On her Web site, Westfall says she always tried to think like a horse. Once, she taught a horse to sit down after it accidentally performed the trick while backing into a snowdrift. “She can see into their mind…she seems to feel what they feel,” Glidden says. “She seems to know what will work.”
When Westfall got Bay – the mare that would take her on that wild ride – she eventually focused on barrel racing.
“When she was in high school and other kids were off to the movies, she’d be riding her horse,” Glidden says.
Westfall took her interest in horses, and desire to train them, to college at the University of Findlay in Ohio. It was a big change from the small village in Maine. “It was definitely a whole new experience,” Westfall says. “I thought for a while, wow, this is crazy.”
It was at college where Westfall learned more about the discipline she would become famous for -- reining.
Westfall competed in traditional reining competitions with a saddle and a bridle, but used freestyle reining to take the discipline a step farther.
In freestyle reining, competitors create their own routines and perform to music. They must complete a required number of spins, circles, lead changes and sliding stops within a time limit, but are able to compose the routines themselves. Costumes are allowed -- and often very funny -- but are not required.
Westfall says she didn’t think about riding without a bridle until 2003, when she dropped a rein while riding Can Can Lena in a reining competition. Westfall, not one to let a good routine go to waste, reached down and grabbed the rein while the mare was still in motion. She was later disqualified for the move, but it got her thinking.
“In reining, you’re supposed to be getting where its resistance free and cues are very subtle,” she says.
She considered the possibilities of resistance-free riding and thought back to the out-of-control ride aboard her first horse, Bay. “I came home and it was kind of a light bulb moment - in a much more logical way than I did before when I almost got killed,” Westfall says.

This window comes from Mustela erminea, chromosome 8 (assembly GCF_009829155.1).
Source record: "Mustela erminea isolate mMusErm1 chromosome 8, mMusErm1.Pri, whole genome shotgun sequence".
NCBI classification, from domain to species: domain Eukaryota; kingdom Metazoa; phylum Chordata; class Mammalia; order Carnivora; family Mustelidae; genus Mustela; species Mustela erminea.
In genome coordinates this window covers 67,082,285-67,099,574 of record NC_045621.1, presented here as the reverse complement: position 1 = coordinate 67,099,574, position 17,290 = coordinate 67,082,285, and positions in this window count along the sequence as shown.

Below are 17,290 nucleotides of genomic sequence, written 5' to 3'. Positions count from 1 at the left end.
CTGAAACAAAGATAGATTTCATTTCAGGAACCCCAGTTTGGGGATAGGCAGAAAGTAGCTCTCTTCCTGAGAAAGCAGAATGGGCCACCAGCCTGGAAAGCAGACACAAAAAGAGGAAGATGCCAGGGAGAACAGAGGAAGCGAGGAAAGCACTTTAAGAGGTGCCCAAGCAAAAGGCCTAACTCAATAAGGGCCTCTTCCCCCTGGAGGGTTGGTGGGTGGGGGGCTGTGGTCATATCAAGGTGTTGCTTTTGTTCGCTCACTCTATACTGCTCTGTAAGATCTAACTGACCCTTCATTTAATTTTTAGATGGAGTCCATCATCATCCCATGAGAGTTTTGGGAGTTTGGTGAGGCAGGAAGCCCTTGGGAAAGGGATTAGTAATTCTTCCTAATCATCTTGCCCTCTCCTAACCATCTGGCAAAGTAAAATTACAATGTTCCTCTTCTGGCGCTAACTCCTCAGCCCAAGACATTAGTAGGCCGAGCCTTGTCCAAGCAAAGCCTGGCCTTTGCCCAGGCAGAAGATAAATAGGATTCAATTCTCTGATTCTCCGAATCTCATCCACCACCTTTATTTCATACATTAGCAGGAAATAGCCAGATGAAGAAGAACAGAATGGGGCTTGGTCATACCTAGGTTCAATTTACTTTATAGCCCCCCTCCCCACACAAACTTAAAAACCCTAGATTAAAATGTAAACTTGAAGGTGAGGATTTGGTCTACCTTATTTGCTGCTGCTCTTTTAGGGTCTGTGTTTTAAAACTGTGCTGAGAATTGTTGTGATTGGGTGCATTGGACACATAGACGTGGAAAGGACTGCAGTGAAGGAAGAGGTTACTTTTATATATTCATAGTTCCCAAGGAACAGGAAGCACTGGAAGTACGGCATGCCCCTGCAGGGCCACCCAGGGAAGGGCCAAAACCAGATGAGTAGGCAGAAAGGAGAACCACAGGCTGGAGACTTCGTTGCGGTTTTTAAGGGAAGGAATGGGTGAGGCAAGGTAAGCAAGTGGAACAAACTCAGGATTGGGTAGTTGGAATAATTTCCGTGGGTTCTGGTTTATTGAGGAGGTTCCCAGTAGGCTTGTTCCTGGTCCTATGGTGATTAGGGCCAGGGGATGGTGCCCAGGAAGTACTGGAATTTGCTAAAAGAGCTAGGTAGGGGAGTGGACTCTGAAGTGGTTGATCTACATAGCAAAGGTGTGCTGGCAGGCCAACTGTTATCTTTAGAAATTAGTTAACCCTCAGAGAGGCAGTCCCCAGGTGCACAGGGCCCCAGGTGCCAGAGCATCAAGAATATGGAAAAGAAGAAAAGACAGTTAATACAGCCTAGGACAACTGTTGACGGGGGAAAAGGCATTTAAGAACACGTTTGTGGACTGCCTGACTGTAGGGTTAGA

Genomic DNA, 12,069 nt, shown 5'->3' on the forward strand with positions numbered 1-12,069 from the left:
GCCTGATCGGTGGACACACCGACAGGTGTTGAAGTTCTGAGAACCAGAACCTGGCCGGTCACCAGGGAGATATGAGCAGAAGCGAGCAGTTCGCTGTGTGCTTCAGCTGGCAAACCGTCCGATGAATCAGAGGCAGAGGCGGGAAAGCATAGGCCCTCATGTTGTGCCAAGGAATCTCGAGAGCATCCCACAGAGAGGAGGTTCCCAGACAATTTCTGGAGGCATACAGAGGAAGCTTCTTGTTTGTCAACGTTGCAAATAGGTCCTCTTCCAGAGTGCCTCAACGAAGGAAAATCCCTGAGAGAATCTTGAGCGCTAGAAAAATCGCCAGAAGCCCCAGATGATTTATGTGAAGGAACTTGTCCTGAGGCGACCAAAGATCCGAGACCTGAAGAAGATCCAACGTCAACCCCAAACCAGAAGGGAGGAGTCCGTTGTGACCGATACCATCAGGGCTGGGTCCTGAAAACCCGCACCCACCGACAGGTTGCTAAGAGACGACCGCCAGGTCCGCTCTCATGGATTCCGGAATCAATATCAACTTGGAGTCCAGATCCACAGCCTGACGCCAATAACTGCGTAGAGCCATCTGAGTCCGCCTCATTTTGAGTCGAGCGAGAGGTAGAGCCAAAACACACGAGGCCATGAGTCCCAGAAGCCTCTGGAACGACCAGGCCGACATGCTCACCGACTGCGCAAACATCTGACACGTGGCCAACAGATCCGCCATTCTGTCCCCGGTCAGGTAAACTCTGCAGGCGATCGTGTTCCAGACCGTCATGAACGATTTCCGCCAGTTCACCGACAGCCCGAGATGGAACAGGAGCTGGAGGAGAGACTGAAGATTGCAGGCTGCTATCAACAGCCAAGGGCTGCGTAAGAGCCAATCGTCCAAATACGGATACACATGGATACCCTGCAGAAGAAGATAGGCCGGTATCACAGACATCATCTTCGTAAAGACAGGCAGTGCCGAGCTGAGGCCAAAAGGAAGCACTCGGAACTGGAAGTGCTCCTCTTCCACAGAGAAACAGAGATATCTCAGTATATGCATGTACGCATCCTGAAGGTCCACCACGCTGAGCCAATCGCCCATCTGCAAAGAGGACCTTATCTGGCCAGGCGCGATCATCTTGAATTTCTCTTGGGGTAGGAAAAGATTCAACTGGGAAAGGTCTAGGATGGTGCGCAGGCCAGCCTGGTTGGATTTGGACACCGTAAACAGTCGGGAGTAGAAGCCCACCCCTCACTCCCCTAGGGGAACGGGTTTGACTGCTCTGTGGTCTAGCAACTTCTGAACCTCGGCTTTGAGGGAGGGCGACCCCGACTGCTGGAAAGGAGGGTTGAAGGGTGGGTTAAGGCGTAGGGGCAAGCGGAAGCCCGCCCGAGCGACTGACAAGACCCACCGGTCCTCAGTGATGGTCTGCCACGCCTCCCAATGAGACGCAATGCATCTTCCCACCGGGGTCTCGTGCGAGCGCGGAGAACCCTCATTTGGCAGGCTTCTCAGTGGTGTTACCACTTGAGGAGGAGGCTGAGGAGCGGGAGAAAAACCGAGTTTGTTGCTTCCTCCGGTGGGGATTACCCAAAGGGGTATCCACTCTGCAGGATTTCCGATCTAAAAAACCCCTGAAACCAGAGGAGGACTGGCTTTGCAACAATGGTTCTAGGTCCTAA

Riding without a bridle was a test Westfall wanted to try again. “I like challenges,” she says. “I’m very competitive with myself.”
Success came, but it didn’t come instantly.
“What most people don’t know is the first competition that entered bridleless, I lost in a big way,” she said. She and Can Can Lena were doing well, but Westfall says she left out a lead change and was disqualified. However, Westfall says she was winning by nine points when she made the mistake. “Mentally, it trained me to accept the fact that I might train really hard for something and not be able to do it,” Westfall says.
Some people would have deemed Westfall’s first freestyle ride on Can Can Lena without a bridle a failure, but Westfall sees it another way. “The ride that I lost completely is the one that got me invited,” she says.
Westfall accepted the invitation to ride Can Can Lena bridleless in a reining competition in Oklahoma City - and won. The crowd went wild. “It had a really neat feeling, because I did it just the way I had planned and it worked,” Westfall says.
Westfall and Can Can Lena won several competitions, but she started looking to her next challenge. That’s what took her to Roxy.
Although Stacy Westfall would make Roxy famous, it was Jesse Westfall that first showed the mare as a three-year old. The two of them thought Roxy might be the next bridle-less competitor. “We suspected -- it’s not something you know until you do it -- we suspected she was a horse we could follow up with after the Can Can Lena mare,” Westfall says.
Although she says Can Can Lena’s personality was akin to a “prim British nanny,” Westfall says Roxy is more mischievous. “If (Roxy) knew she could get rid of me, she probably would,” Westfall says.
It took years to train Roxy to perform without a saddle or bridle, and for Westfall to learn to stay aboard.
Goals are important when training a horse to do anything, Westfall says, but it’s important not to go too fast. She believes she’s always training her horse, whether she’s on its back or interacting with it it’s stall.
When training a horse to perform without a bridle, Westfall starts by training with the reins and then moves to tying the reins loose around the horse’s neck. This way she can practice without using the reins, but can pick them up and stop the horse if it takes off.
Stacy and Jesse were right about Roxy’s talent. Riding with a saddle but with no bridle - and in her wedding dress - Westfall guided Roxy to victory in the 2005 Congress freestyle reining championship.
Eventually Westfall felt comfortable riding the mare without a saddle or a bridle. It was her winning ride on Roxy in the All American Quarter Horse Congress - a performance she dedicated to the father, who died suddenly only 24 days before the competition - that proved to the world, and to Westfall, that it could be done. “It was a personal challenge that happened to be on a national stage,” she said.